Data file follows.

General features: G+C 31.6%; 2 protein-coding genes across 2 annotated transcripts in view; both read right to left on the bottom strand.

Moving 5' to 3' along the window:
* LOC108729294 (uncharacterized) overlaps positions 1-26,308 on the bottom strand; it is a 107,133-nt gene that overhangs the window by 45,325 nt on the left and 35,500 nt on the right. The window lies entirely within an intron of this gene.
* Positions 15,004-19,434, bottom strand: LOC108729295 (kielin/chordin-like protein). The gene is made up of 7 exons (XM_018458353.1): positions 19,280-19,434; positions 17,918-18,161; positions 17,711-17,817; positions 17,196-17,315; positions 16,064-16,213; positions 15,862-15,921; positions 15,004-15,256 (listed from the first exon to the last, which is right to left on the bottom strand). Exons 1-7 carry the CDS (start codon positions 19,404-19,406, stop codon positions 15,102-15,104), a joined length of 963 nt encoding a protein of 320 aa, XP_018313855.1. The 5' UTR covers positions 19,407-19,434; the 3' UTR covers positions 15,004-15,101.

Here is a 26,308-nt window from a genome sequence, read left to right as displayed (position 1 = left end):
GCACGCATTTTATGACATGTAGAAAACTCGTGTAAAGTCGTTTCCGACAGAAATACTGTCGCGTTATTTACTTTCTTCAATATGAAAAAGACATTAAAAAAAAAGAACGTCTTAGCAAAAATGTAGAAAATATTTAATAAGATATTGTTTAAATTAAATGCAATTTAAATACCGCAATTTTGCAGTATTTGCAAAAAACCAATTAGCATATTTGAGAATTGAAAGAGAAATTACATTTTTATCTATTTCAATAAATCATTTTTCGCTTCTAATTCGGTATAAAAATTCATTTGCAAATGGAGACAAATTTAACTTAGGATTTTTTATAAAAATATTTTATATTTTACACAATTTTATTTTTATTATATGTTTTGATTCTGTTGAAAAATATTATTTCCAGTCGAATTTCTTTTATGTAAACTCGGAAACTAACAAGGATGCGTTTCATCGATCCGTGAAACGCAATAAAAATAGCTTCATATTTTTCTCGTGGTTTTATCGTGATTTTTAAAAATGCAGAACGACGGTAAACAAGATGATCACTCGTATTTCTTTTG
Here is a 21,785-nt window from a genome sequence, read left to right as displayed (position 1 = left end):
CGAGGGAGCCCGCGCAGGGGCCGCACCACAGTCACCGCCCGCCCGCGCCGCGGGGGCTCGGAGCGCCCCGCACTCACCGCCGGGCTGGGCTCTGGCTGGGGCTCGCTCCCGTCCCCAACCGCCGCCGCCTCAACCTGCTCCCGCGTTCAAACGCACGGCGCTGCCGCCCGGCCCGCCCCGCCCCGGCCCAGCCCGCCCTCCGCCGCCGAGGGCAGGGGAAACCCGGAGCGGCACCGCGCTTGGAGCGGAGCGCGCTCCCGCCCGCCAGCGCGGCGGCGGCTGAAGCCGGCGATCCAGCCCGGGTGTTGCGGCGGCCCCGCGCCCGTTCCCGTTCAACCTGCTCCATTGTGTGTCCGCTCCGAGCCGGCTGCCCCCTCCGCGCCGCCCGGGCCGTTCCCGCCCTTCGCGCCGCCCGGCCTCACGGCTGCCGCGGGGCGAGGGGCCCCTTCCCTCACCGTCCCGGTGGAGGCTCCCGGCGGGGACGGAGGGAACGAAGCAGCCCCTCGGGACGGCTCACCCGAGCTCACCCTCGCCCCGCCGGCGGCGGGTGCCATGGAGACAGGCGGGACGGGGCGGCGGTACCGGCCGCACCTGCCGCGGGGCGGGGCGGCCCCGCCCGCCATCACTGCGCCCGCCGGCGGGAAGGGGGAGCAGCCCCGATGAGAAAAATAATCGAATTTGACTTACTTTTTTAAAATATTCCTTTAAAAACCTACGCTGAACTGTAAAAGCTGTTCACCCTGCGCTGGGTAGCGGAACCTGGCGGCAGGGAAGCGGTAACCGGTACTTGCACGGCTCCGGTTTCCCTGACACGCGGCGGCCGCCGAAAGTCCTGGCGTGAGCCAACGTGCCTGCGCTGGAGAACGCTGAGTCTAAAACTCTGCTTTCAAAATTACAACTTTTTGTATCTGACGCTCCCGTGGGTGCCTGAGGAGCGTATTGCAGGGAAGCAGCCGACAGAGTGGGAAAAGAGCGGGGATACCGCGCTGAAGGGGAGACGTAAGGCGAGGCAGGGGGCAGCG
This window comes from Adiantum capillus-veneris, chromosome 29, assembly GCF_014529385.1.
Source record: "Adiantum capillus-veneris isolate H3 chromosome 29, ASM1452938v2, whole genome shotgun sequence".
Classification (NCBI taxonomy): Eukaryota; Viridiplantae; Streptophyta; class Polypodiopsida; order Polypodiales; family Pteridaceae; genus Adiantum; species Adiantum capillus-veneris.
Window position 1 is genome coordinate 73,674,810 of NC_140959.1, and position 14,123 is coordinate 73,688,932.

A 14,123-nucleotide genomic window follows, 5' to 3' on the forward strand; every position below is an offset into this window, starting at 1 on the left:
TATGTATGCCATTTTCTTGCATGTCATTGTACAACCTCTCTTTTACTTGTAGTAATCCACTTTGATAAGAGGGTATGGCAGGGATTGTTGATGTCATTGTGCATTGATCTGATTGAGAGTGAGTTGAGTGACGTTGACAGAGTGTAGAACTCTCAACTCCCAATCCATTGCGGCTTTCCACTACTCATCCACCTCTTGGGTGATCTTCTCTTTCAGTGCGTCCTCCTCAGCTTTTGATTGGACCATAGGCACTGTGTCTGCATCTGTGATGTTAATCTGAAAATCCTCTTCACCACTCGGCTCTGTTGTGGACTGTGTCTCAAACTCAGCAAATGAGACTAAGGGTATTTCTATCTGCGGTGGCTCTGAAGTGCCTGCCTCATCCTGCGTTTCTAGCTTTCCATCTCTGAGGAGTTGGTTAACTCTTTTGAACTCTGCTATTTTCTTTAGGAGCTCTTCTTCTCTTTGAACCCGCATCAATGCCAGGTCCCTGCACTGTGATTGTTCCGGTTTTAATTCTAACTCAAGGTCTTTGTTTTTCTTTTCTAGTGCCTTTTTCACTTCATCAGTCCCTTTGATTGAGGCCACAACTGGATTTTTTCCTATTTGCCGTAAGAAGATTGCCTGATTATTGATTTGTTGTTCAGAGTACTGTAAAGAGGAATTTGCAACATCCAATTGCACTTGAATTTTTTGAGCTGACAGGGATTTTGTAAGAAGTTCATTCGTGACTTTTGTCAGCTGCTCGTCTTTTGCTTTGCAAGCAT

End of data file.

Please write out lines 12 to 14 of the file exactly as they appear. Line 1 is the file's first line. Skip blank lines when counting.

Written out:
Window position 1 is genome coordinate 73,674,810 of NC_140959.1, and position 14,123 is coordinate 73,688,932.

A 14,123-nucleotide genomic window follows, 5' to 3' on the forward strand; every position below is an offset into this window, starting at 1 on the left:
TATGTATGCCATTTTCTTGCATGTCATTGTACAACCTCTCTTTTACTTGTAGTAATCCACTTTGATAAGAGGGTATGGCAGGGATTGTTGATGTCATTGTGCATTGATCTGATTGAGAGTGAGTTGAGTGACGTTGACAGAGTGTAGAACTCTCAACTCCCAATCCATTGCGGCTTTCCACTACTCATCCACCTCTTGGGTGATCTTCTCTTTCAGTGCGTCCTCCTCAGCTTTTGATTGGACCATAGGCACTGTGTCTGCATCTGTGATGTTAATCTGAAAATCCTCTTCACCACTCGGCTCTGTTGTGGACTGTGTCTCAAACTCAGCAAATGAGACTAAGGGTATTTCTATCTGCGGTGGCTCTGAAGTGCCTGCCTCATCCTGCGTTTCTAGCTTTCCATCTCTGAGGAGTTGGTTAACTCTTTTGAACTCTGCTATTTTCTTTAGGAGCTCTTCTTCTCTTTGAACCCGCATCAATGCCAGGTCCCTGCACTGTGATTGTTCCGGTTTTAATTCTAACTCAAGGTCTTTGTTTTTCTTTTCTAGTGCCTTTTTCACTTCATCAGTCCCTTTGATTGAGGCCACAACTGGATTTTTTCCTATTTGCCGTAAGAAGATTGCCTGATTATTGATTTGTTGTTCAGAGTACTGTAAAGAGGAATTTGCAACATCCAATTGCACTTGAATTTTTTGAGCTGACAGGGATTTTGTAAGAAGTTCATTCGTGACTTTTGTCAGCTGCTCGTCTTTTGCTTTGCAAGCAT